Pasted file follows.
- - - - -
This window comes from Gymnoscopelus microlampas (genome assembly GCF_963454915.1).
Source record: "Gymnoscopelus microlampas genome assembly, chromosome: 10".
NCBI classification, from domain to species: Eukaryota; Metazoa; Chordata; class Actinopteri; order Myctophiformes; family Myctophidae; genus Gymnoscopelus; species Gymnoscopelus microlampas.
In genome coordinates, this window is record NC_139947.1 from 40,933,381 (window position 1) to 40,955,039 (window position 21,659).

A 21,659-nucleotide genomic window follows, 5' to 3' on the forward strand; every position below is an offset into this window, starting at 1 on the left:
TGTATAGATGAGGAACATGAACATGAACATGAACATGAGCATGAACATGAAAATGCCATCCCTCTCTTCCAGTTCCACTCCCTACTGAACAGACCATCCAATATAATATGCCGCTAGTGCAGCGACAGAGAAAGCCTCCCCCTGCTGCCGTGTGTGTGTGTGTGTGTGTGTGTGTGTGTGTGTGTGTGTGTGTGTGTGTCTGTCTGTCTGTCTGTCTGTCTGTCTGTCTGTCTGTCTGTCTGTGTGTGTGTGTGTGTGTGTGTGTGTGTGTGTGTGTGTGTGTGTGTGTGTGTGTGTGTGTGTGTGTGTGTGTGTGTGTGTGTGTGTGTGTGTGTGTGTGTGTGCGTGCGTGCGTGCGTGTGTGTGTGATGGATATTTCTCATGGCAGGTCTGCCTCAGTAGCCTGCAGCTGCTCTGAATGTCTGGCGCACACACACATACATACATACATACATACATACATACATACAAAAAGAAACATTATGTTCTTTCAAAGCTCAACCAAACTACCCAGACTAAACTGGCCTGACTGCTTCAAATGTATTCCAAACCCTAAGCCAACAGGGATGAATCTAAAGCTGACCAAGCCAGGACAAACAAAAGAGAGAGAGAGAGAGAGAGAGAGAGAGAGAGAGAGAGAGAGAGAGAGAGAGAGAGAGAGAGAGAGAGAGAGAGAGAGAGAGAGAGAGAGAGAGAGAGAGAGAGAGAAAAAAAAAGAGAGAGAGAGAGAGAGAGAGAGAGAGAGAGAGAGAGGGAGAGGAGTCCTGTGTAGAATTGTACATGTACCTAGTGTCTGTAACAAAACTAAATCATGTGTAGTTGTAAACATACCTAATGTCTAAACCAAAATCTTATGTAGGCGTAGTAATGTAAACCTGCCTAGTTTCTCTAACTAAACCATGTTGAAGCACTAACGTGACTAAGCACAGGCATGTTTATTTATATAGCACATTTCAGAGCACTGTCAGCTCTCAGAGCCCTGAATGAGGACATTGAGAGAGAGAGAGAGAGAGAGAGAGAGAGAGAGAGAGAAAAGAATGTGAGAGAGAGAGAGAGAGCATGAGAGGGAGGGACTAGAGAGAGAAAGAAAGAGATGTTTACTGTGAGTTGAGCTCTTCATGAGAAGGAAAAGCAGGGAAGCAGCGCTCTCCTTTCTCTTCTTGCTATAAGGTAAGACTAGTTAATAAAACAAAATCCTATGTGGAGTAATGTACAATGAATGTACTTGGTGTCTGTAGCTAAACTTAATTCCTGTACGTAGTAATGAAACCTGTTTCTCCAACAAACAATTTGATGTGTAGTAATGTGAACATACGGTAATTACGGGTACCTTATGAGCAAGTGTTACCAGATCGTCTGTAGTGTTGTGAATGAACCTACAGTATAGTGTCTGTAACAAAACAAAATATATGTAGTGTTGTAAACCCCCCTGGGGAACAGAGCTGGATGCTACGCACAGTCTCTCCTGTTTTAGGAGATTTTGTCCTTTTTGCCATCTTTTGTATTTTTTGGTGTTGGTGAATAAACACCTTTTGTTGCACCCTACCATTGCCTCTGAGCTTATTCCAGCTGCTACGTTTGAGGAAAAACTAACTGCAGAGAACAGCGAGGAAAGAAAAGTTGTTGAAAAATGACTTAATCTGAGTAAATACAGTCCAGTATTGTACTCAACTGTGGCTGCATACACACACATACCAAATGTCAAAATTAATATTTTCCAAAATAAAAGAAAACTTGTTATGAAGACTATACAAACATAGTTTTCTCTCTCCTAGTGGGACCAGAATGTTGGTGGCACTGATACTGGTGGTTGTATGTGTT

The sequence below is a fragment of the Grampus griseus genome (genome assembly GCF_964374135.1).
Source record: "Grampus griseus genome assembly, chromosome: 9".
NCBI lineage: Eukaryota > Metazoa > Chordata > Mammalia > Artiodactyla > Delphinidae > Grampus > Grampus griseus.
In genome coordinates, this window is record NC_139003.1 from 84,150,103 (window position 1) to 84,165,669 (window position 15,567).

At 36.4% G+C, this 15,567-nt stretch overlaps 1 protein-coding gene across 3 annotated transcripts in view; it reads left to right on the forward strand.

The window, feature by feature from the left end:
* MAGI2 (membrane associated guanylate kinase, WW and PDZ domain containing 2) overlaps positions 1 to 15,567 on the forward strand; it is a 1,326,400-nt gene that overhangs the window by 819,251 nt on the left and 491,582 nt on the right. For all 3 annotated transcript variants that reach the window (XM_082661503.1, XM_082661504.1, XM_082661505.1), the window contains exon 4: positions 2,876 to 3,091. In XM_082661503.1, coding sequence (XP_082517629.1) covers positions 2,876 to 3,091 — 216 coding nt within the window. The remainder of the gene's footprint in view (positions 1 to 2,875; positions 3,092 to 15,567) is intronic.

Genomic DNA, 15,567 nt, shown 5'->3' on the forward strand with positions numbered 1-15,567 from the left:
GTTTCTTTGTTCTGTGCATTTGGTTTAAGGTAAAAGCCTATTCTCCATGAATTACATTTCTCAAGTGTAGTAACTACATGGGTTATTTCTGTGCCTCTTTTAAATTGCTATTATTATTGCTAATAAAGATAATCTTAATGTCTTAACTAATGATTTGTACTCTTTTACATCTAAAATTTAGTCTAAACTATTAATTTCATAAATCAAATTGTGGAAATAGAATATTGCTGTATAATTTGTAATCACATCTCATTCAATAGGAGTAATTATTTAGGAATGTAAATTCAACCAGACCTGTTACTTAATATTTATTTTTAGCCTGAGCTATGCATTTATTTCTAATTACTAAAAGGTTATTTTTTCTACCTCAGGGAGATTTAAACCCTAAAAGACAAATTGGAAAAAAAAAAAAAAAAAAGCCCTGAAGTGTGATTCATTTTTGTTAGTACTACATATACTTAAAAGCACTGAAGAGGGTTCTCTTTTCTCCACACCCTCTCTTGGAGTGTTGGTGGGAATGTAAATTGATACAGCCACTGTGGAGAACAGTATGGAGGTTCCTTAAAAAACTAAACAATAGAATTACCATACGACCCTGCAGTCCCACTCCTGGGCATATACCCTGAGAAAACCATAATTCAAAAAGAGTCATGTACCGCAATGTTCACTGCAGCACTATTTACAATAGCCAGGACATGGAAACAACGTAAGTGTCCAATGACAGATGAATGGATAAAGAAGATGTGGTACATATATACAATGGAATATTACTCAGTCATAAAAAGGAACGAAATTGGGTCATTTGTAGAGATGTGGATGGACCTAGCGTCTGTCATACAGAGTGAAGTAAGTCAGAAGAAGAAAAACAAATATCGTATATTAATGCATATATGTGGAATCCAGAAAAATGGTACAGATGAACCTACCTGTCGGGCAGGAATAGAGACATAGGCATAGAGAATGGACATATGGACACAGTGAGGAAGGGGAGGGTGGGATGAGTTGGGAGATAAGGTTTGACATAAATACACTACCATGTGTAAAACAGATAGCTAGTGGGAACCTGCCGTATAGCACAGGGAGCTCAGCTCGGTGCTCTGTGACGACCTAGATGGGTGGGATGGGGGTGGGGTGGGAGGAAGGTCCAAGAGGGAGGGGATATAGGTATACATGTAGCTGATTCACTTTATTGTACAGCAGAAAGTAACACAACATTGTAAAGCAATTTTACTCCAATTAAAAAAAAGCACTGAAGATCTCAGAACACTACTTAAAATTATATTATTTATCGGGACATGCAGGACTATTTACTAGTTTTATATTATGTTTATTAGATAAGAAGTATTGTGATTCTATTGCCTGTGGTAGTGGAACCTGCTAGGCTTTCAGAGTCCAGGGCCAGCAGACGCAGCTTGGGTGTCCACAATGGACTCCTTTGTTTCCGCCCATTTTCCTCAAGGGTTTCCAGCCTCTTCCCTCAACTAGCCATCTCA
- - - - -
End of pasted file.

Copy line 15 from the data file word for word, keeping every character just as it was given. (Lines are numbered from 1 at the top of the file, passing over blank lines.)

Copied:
GTTTCTTTGTTCTGTGCATTTGGTTTAAGGTAAAAGCCTATTCTCCATGAATTACATTTCTCAAGTGTAGTAACTACATGGGTTATTTCTGTGCCTCTTTTAAATTGCTATTATTATTGCTAATAAAGATAATCTTAATGTCTTAACTAATGATTTGTACTCTTTTACATCTAAAATTTAGTCTAAACTATTAATTTCATAAATCAAATTGTGGAAATAGAATATTGCTGTATAATTTGTAATCACATCTCATTCAATAGGAGTAATTATTTAGGAATGTAAATTCAACCAGACCTGTTACTTAATATTTATTTTTAGCCTGAGCTATGCATTTATTTCTAATTACTAAAAGGTTATTTTTTCTACCTCAGGGAGATTTAAACCCTAAAAGACAAATTGGAAAAAAAAAAAAAAAAAAGCCCTGAAGTGTGATTCATTTTTGTTAGTACTACATATACTTAAAAGCACTGAAGAGGGTTCTCTTTTCTCCACACCCTCTCTTGGAGTGTTGGTGGGAATGTAAATTGATACAGCCACTGTGGAGAACAGTATGGAGGTTCCTTAAAAAACTAAACAATAGAATTACCATACGACCCTGCAGTCCCACTCCTGGGCATATACCCTGAGAAAACCATAATTCAAAAAGAGTCATGTACCGCAATGTTCACTGCAGCACTATTTACAATAGCCAGGACATGGAAACAACGTAAGTGTCCAATGACAGATGAATGGATAAAGAAGATGTGGTACATATATACAATGGAATATTACTCAGTCATAAAAAGGAACGAAATTGGGTCATTTGTAGAGATGTGGATGGACCTAGCGTCTGTCATACAGAGTGAAGTAAGTCAGAAGAAGAAAAACAAATATCGTATATTAATGCATATATGTGGAATCCAGAAAAATGGTACAGATGAACCTACCTGTCGGGCAGGAATAGAGACATAGGCATAGAGAATGGACATATGGACACAGTGAGGAAGGGGAGGGTGGGATGAGTTGGGAGATAAGGTTTGACATAAATACACTACCATGTGTAAAACAGATAGCTAGTGGGAACCTGCCGTATAGCACAGGGAGCTCAGCTCGGTGCTCTGTGACGACCTAGATGGGTGGGATGGGGGTGGGGTGGGAGGAAGGTCCAAGAGGGAGGGGATATAGGTATACATGTAGCTGATTCACTTTATTGTACAGCAGAAAGTAACACAACATTGTAAAGCAATTTTACTCCAATTAAAAAAAAGCACTGAAGATCTCAGAACACTACTTAAAATTATATTATTTATCGGGACATGCAGGACTATTTACTAGTTTTATATTATGTTTATTAGATAAGAAGTATTGTGATTCTATTGCCTGTGGTAGTGGAACCTGCTAGGCTTTCAGAGTCCAGGGCCAGCAGACGCAGCTTGGGTGTCCACAATGGACTCCTTTGTTTCCGCCCATTTTCCTCAAGGGTTTCCAGCCTCTTCCCTCAACTAGCCATCTCA